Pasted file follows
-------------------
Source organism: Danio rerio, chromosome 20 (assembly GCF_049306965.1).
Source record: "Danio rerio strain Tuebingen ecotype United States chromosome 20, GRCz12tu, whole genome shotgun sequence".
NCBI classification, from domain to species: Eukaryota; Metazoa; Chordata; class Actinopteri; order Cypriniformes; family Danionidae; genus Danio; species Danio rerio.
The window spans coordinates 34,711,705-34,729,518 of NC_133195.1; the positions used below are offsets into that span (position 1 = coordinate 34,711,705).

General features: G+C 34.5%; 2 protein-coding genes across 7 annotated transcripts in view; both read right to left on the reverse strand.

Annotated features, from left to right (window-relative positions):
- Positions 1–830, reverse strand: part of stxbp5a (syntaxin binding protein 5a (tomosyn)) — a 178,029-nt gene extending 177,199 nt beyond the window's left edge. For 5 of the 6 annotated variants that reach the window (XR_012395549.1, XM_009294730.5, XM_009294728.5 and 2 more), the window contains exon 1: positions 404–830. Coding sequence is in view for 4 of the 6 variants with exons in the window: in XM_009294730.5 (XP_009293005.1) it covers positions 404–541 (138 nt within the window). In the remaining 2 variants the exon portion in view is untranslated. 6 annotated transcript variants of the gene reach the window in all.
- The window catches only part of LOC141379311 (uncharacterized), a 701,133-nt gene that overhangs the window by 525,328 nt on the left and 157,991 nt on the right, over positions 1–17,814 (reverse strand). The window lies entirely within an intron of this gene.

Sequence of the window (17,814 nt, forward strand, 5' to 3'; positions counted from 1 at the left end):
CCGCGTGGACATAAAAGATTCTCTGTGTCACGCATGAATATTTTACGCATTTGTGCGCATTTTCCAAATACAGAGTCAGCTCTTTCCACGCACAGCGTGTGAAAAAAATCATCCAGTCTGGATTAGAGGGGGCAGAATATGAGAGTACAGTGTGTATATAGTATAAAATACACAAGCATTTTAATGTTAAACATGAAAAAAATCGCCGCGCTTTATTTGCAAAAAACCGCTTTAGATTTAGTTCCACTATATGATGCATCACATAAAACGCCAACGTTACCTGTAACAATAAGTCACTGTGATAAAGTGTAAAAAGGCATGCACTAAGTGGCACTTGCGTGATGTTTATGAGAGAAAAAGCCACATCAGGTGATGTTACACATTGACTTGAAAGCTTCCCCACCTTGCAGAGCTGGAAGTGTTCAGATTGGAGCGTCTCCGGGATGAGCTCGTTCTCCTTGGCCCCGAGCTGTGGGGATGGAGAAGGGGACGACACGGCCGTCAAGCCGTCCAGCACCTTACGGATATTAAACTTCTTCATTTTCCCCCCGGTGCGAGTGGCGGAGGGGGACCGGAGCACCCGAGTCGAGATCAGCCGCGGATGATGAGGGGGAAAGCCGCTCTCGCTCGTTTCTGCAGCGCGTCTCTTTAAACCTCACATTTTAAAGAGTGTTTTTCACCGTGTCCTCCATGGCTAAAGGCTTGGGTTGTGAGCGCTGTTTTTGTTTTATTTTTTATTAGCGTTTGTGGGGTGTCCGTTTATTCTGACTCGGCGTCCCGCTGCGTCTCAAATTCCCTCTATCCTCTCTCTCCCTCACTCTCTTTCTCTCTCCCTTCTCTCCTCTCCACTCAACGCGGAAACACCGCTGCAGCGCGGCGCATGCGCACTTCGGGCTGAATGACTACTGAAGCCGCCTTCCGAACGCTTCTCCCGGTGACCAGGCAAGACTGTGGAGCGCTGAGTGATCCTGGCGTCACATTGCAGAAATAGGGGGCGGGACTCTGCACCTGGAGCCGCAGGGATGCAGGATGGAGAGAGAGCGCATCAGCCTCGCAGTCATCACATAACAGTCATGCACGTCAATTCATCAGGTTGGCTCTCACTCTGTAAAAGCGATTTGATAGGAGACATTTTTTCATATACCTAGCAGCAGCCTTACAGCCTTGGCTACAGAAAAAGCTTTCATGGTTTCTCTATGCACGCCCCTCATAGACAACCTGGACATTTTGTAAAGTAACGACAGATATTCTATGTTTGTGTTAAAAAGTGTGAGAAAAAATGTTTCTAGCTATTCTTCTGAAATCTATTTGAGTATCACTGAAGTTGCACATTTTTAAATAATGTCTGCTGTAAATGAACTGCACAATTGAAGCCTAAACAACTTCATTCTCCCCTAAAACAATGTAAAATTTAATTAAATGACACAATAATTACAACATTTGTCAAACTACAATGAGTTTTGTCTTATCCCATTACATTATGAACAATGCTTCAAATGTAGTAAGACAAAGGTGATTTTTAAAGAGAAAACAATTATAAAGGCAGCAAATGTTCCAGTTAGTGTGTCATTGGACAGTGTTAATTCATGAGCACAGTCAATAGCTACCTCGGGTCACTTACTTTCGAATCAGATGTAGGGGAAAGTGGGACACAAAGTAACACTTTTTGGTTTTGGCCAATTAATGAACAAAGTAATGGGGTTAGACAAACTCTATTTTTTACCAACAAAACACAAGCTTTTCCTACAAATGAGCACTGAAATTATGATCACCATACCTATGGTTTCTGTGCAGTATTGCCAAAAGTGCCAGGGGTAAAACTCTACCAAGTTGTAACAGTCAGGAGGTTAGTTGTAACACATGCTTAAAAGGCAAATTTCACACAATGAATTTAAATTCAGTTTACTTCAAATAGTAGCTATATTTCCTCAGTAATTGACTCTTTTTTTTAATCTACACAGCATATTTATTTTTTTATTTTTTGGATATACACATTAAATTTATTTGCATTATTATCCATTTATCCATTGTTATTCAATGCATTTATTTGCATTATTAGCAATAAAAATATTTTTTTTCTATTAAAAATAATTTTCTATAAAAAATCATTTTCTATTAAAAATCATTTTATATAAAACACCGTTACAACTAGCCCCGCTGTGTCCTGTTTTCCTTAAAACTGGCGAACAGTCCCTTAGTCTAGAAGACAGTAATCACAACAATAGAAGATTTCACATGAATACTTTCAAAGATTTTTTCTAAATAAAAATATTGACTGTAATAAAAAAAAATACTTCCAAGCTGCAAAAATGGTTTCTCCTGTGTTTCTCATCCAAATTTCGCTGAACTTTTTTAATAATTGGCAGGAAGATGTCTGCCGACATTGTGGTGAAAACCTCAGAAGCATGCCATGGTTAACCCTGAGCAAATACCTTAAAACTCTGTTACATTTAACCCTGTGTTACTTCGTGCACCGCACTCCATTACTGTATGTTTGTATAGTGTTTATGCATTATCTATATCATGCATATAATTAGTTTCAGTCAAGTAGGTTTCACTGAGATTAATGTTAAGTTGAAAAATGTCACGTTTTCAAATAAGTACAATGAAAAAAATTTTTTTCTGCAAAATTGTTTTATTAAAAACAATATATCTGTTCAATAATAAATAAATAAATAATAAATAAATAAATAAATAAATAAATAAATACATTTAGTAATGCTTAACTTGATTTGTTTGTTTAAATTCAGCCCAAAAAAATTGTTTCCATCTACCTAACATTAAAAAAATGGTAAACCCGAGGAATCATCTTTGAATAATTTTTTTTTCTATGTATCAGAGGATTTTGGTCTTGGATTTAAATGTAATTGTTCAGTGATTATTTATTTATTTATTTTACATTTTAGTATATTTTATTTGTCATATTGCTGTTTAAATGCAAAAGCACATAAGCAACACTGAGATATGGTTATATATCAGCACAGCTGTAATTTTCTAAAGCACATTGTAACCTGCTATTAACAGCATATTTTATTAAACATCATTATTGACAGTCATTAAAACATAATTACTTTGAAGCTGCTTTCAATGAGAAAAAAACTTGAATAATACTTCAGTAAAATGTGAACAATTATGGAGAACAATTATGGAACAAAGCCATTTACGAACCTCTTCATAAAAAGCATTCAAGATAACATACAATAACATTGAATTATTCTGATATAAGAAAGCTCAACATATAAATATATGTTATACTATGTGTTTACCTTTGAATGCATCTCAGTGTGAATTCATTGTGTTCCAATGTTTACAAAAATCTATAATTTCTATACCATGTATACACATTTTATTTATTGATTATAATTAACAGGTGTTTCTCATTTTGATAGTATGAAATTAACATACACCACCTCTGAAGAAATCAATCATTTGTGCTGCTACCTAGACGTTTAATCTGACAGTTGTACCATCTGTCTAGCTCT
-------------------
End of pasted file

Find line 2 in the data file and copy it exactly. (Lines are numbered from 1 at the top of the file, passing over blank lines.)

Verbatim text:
Source record: "Danio rerio strain Tuebingen ecotype United States chromosome 20, GRCz12tu, whole genome shotgun sequence".